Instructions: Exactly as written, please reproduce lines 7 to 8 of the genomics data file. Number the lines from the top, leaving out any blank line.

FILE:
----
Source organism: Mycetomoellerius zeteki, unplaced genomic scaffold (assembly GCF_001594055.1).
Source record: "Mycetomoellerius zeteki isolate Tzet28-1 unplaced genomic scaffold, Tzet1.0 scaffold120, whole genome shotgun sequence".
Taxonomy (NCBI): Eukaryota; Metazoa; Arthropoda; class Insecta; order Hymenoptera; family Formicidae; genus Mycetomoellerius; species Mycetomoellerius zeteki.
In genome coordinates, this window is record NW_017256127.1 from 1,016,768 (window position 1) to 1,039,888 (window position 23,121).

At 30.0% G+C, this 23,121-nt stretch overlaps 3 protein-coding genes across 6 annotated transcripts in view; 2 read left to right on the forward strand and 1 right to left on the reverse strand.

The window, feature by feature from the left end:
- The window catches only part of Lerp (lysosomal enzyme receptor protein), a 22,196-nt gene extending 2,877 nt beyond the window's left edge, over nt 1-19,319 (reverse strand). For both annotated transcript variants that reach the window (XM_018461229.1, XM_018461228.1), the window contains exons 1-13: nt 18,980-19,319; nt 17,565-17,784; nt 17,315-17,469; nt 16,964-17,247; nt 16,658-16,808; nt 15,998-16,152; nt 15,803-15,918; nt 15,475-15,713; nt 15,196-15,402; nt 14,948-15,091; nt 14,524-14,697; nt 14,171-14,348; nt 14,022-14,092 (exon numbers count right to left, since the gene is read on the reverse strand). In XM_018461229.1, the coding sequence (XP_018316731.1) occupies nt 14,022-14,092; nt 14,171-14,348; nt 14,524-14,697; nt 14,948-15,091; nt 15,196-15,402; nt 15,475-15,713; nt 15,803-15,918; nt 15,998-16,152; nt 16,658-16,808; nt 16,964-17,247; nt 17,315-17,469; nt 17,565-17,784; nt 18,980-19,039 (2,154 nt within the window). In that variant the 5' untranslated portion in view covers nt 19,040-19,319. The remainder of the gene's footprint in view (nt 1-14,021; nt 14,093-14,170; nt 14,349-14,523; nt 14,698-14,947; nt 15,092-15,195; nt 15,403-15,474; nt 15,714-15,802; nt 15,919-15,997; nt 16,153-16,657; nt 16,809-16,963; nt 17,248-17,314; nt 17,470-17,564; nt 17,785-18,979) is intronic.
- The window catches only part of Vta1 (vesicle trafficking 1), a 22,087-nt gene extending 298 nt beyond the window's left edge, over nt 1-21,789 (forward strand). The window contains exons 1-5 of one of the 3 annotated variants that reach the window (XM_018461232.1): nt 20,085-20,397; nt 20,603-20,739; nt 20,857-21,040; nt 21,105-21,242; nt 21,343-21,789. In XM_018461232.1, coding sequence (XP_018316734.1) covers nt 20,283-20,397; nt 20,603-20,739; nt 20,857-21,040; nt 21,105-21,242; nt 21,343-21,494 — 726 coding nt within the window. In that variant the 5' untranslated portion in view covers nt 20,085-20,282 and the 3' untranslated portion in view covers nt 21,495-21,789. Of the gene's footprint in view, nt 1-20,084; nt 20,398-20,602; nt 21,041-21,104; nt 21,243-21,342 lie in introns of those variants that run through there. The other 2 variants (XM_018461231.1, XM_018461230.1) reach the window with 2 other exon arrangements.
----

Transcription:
- The window catches only part of Lerp (lysosomal enzyme receptor protein), a 22,196-nt gene extending 2,877 nt beyond the window's left edge, over nt 1-19,319 (reverse strand). For both annotated transcript variants that reach the window (XM_018461229.1, XM_018461228.1), the window contains exons 1-13: nt 18,980-19,319; nt 17,565-17,784; nt 17,315-17,469; nt 16,964-17,247; nt 16,658-16,808; nt 15,998-16,152; nt 15,803-15,918; nt 15,475-15,713; nt 15,196-15,402; nt 14,948-15,091; nt 14,524-14,697; nt 14,171-14,348; nt 14,022-14,092 (exon numbers count right to left, since the gene is read on the reverse strand). In XM_018461229.1, the coding sequence (XP_018316731.1) occupies nt 14,022-14,092; nt 14,171-14,348; nt 14,524-14,697; nt 14,948-15,091; nt 15,196-15,402; nt 15,475-15,713; nt 15,803-15,918; nt 15,998-16,152; nt 16,658-16,808; nt 16,964-17,247; nt 17,315-17,469; nt 17,565-17,784; nt 18,980-19,039 (2,154 nt within the window). In that variant the 5' untranslated portion in view covers nt 19,040-19,319. The remainder of the gene's footprint in view (nt 1-14,021; nt 14,093-14,170; nt 14,349-14,523; nt 14,698-14,947; nt 15,092-15,195; nt 15,403-15,474; nt 15,714-15,802; nt 15,919-15,997; nt 16,153-16,657; nt 16,809-16,963; nt 17,248-17,314; nt 17,470-17,564; nt 17,785-18,979) is intronic.
- The window catches only part of Vta1 (vesicle trafficking 1), a 22,087-nt gene extending 298 nt beyond the window's left edge, over nt 1-21,789 (forward strand). The window contains exons 1-5 of one of the 3 annotated variants that reach the window (XM_018461232.1): nt 20,085-20,397; nt 20,603-20,739; nt 20,857-21,040; nt 21,105-21,242; nt 21,343-21,789. In XM_018461232.1, coding sequence (XP_018316734.1) covers nt 20,283-20,397; nt 20,603-20,739; nt 20,857-21,040; nt 21,105-21,242; nt 21,343-21,494 — 726 coding nt within the window. In that variant the 5' untranslated portion in view covers nt 20,085-20,282 and the 3' untranslated portion in view covers nt 21,495-21,789. Of the gene's footprint in view, nt 1-20,084; nt 20,398-20,602; nt 21,041-21,104; nt 21,243-21,342 lie in introns of those variants that run through there. The other 2 variants (XM_018461231.1, XM_018461230.1) reach the window with 2 other exon arrangements.